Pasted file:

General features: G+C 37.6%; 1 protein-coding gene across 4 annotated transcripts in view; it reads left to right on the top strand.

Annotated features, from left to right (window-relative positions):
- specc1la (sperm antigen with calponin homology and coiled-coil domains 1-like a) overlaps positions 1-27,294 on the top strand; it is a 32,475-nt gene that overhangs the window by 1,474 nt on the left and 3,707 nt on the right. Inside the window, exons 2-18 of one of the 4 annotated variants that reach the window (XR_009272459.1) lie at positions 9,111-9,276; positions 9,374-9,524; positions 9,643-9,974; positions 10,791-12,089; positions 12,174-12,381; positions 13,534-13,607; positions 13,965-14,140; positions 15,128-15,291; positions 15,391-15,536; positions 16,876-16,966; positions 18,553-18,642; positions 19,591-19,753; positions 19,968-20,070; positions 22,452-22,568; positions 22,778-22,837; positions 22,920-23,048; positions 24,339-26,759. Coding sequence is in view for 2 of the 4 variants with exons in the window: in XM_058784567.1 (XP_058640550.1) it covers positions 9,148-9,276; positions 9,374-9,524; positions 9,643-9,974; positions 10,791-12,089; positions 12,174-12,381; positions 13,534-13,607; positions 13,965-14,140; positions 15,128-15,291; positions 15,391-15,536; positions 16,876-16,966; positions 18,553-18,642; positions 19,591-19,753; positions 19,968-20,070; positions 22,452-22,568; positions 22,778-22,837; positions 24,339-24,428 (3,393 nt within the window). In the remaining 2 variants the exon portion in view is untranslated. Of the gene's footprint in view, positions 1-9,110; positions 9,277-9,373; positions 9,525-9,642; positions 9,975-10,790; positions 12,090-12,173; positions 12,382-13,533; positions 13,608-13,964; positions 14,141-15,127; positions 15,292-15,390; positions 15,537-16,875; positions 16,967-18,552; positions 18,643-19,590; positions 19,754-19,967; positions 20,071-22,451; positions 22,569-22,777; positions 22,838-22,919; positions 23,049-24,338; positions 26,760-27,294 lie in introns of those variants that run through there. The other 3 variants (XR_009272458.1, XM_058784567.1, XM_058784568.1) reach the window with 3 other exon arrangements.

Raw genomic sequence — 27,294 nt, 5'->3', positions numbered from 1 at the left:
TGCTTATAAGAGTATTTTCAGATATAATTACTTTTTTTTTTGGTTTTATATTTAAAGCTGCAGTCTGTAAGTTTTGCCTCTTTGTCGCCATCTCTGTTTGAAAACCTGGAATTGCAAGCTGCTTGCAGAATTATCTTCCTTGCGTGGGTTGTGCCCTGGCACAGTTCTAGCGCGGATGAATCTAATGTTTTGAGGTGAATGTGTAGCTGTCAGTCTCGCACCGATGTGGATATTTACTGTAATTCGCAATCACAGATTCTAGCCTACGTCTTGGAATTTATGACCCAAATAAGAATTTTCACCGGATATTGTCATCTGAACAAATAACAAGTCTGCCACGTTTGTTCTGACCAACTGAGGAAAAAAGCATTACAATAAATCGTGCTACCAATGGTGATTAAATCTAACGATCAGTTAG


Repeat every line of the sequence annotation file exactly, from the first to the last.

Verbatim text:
General features: G+C 37.6%; 1 protein-coding gene across 4 annotated transcripts in view; it reads left to right on the top strand.

Annotated features, from left to right (window-relative positions):
- specc1la (sperm antigen with calponin homology and coiled-coil domains 1-like a) overlaps positions 1-27,294 on the top strand; it is a 32,475-nt gene that overhangs the window by 1,474 nt on the left and 3,707 nt on the right. Inside the window, exons 2-18 of one of the 4 annotated variants that reach the window (XR_009272459.1) lie at positions 9,111-9,276; positions 9,374-9,524; positions 9,643-9,974; positions 10,791-12,089; positions 12,174-12,381; positions 13,534-13,607; positions 13,965-14,140; positions 15,128-15,291; positions 15,391-15,536; positions 16,876-16,966; positions 18,553-18,642; positions 19,591-19,753; positions 19,968-20,070; positions 22,452-22,568; positions 22,778-22,837; positions 22,920-23,048; positions 24,339-26,759. Coding sequence is in view for 2 of the 4 variants with exons in the window: in XM_058784567.1 (XP_058640550.1) it covers positions 9,148-9,276; positions 9,374-9,524; positions 9,643-9,974; positions 10,791-12,089; positions 12,174-12,381; positions 13,534-13,607; positions 13,965-14,140; positions 15,128-15,291; positions 15,391-15,536; positions 16,876-16,966; positions 18,553-18,642; positions 19,591-19,753; positions 19,968-20,070; positions 22,452-22,568; positions 22,778-22,837; positions 24,339-24,428 (3,393 nt within the window). In the remaining 2 variants the exon portion in view is untranslated. Of the gene's footprint in view, positions 1-9,110; positions 9,277-9,373; positions 9,525-9,642; positions 9,975-10,790; positions 12,090-12,173; positions 12,382-13,533; positions 13,608-13,964; positions 14,141-15,127; positions 15,292-15,390; positions 15,537-16,875; positions 16,967-18,552; positions 18,643-19,590; positions 19,754-19,967; positions 20,071-22,451; positions 22,569-22,777; positions 22,838-22,919; positions 23,049-24,338; positions 26,760-27,294 lie in introns of those variants that run through there. The other 3 variants (XR_009272458.1, XM_058784567.1, XM_058784568.1) reach the window with 3 other exon arrangements.

Raw genomic sequence — 27,294 nt, 5'->3', positions numbered from 1 at the left:
TGCTTATAAGAGTATTTTCAGATATAATTACTTTTTTTTTTGGTTTTATATTTAAAGCTGCAGTCTGTAAGTTTTGCCTCTTTGTCGCCATCTCTGTTTGAAAACCTGGAATTGCAAGCTGCTTGCAGAATTATCTTCCTTGCGTGGGTTGTGCCCTGGCACAGTTCTAGCGCGGATGAATCTAATGTTTTGAGGTGAATGTGTAGCTGTCAGTCTCGCACCGATGTGGATATTTACTGTAATTCGCAATCACAGATTCTAGCCTACGTCTTGGAATTTATGACCCAAATAAGAATTTTCACCGGATATTGTCATCTGAACAAATAACAAGTCTGCCACGTTTGTTCTGACCAACTGAGGAAAAAAGCATTACAATAAATCGTGCTACCAATGGTGATTAAATCTAACGATCAGTTAG